Although I am only 110 pages in, I think the answer is Ian McGilchrist’s The Master and His Emissary: The Divided Brain and the Making of the Western World. The book is ridiculously well researched. The second chapter alone, where McGilchrist synthesizes an enormous amount of data concerning the functions of each respective hemisphere, has a staggering 525 endnotes, each citing one or more scientific studies. The scholarly work that went into this book is epic.
What drew me to the book was its Jaynesian thesis: the brain, and hence the mind, is fundamentally divided. McGilchrist basically argues that we can make sense of the history of human civilization in terms of how the left and right hemispheres functionally developed over time, with the right hemisphere being the “Master” and the left hemisphere being the “Emissary”. This idea of a master-slave relationship is more or less similar to the Jaynesian distinction between the god-complex and the human-complex, respectively. The rise of modernity occurred when the Emissary increasingly isolated itself from the Master, locking itself into a self-determined logical cage, viewing the world through an objective, mechanical lens.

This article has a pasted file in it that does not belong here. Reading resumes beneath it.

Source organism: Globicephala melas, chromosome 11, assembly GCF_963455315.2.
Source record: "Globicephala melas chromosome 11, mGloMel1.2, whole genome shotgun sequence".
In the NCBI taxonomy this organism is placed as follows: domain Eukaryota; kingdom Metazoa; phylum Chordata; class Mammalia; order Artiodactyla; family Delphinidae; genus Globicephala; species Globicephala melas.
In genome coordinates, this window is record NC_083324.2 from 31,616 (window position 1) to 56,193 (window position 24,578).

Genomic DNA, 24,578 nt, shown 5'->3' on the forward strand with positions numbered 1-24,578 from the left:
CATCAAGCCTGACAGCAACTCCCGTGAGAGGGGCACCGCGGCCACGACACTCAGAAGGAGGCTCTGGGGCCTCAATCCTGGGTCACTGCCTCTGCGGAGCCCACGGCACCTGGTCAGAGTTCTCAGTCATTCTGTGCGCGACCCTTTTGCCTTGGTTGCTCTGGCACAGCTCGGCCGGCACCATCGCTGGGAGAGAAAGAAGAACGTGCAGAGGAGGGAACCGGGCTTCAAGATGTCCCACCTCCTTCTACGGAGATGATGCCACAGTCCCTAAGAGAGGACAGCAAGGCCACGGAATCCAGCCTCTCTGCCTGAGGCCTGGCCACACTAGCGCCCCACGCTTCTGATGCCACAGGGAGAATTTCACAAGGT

Like I said, I am only 110 pages in. But this book has already stunned me in its scope and significance. We can no longer talk about brain function without recognizing the fundamental asymmetries between the left and right hemispheres.